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14 December 2012

Friday December 14th

After two long weeks, WCIT has concluded.  We have listened carefully to the proposals and discussions amongst Member States and now, it is time to look forward and take the lessons learned to advance the growth of communications worldwide.  Clearly, some countries are facing a range of complex development challenges in bringing about the full benefits of the Internet to their citizens.   As we have for over 20 years, the Internet Society remains fully committed to playing a key role to bring about solutions that are consistent with a global, interoperable, and open Internet that benefits everyone.

Below is a short summary of some key issues for the Internet Society:

  • The issue of scope remains somewhat ambiguous and it will be important to monitor actual implementation of these regulations to determine whether some countries apply the treaty provisions to a broader group of providers than were previously subject to the 1988 treaty.
  • The treaty explicitly states that “these Regulations do not address the content-related aspects of telecommunications”.
  • References to ITU-T Recommendations do not give those Recommendations mandatory status.
  • Treaty definitions of Telecommunications and International Telecommunications were not changed.  New term ICT was not included.
  • Numbering provisions in the ITRs are limited to references to “numbering resources specified in ITU-T Recommendations” and do not extend to naming, numbering and identification resources.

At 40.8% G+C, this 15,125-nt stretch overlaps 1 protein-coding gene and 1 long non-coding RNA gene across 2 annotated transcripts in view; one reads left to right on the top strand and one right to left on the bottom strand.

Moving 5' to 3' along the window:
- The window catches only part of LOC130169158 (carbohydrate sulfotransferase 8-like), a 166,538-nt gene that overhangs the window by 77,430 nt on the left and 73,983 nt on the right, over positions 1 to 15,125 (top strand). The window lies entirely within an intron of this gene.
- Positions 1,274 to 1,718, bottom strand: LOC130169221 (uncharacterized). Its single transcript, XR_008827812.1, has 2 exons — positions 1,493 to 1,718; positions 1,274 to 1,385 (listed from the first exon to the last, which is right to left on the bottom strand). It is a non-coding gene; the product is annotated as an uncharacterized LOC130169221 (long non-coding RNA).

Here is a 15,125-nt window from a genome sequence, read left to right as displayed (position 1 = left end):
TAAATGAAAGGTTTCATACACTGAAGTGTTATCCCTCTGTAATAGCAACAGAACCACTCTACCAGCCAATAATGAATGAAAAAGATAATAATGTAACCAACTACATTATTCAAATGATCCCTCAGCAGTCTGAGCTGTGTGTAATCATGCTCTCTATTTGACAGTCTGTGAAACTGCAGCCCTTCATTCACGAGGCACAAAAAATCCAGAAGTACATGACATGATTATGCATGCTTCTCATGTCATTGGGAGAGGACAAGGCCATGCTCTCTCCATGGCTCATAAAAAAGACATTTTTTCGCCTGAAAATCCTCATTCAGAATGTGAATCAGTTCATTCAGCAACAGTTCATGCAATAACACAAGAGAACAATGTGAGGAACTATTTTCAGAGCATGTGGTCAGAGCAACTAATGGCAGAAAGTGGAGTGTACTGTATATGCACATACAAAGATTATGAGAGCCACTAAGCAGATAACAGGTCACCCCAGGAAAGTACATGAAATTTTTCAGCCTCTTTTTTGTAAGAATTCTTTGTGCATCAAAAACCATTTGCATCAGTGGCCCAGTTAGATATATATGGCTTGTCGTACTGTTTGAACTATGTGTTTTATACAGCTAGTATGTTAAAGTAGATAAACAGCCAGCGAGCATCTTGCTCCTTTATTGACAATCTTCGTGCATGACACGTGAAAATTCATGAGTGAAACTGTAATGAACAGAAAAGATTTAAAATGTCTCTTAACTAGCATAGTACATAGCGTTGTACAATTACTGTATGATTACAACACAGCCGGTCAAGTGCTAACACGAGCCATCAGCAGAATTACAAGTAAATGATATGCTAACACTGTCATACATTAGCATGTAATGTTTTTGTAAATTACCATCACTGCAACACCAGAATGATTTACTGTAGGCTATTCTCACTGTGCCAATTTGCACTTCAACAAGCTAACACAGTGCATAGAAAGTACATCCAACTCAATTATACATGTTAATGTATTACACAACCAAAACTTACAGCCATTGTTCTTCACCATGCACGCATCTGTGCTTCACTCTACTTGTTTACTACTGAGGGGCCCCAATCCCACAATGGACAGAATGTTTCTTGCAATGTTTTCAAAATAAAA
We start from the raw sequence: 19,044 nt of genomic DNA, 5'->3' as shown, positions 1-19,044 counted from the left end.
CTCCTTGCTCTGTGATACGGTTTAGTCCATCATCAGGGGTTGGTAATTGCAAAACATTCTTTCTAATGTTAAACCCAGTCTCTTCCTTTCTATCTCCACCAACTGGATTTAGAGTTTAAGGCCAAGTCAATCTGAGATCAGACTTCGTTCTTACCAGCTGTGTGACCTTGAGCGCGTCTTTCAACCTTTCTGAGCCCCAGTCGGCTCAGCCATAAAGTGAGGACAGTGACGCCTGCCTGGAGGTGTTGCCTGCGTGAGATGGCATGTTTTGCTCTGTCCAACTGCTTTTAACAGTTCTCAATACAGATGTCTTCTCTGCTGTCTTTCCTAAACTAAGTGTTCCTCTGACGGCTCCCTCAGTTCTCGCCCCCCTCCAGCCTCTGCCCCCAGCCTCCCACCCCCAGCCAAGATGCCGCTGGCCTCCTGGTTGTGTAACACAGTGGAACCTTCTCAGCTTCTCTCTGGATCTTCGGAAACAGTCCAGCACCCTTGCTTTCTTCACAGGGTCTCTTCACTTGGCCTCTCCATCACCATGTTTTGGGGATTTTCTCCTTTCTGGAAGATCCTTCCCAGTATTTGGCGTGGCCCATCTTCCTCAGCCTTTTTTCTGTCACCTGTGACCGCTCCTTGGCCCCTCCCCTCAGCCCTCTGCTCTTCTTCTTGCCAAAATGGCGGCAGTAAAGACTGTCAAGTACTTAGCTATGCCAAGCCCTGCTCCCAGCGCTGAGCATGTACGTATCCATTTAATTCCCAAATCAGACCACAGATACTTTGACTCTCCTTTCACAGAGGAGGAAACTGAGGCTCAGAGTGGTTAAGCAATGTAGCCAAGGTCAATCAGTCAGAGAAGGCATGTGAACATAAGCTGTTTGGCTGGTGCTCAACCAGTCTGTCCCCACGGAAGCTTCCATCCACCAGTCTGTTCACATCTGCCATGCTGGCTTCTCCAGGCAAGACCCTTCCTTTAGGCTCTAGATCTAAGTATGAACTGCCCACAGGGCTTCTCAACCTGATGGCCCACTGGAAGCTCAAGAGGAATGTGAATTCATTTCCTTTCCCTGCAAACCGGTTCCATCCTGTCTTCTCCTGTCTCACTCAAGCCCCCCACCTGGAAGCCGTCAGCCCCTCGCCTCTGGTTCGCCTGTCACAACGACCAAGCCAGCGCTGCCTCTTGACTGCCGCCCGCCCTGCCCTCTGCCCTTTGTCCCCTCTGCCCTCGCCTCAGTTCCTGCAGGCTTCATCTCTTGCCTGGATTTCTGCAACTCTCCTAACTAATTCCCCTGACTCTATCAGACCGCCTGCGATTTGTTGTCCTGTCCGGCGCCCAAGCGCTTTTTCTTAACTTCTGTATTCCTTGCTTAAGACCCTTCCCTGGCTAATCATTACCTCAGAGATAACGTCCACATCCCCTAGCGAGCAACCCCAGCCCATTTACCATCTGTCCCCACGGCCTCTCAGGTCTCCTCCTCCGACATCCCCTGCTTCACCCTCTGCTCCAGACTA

• Quality of Service provisions are open to interpretation and their impact will depend on the interpretation of scope.
  • Member States are given responsibility to ensure the security and robustness of international telecommunications services.
  • Member States are given responsibility to prevent the propagation of unsolicited bulk electronic communications.  
  • Accounting Rate principles for international telecommunication services do not apply to commercial agreements.
  • Resolution (non-binding) entitled “To foster an enabling environment for the greater growth of the Internet” selectively quotes from the WSIS Tunis Agenda and seems to expand the role of the ITU rather than encouraging greater participation in the multistakeholder Internet governance model as envisioned by the WSIS.
  • Resolution (non-binding) entitled “International telecommunication service traffic termination and exchange” opens the issue of private commercial agreements for international telecommunications traffic and suggests a role for Member States.  It also calls for further work of the ITU-T in this area.
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Disclaimer: Viewpoints expressed in this post are those of the author and may or may not reflect official Internet Society positions.

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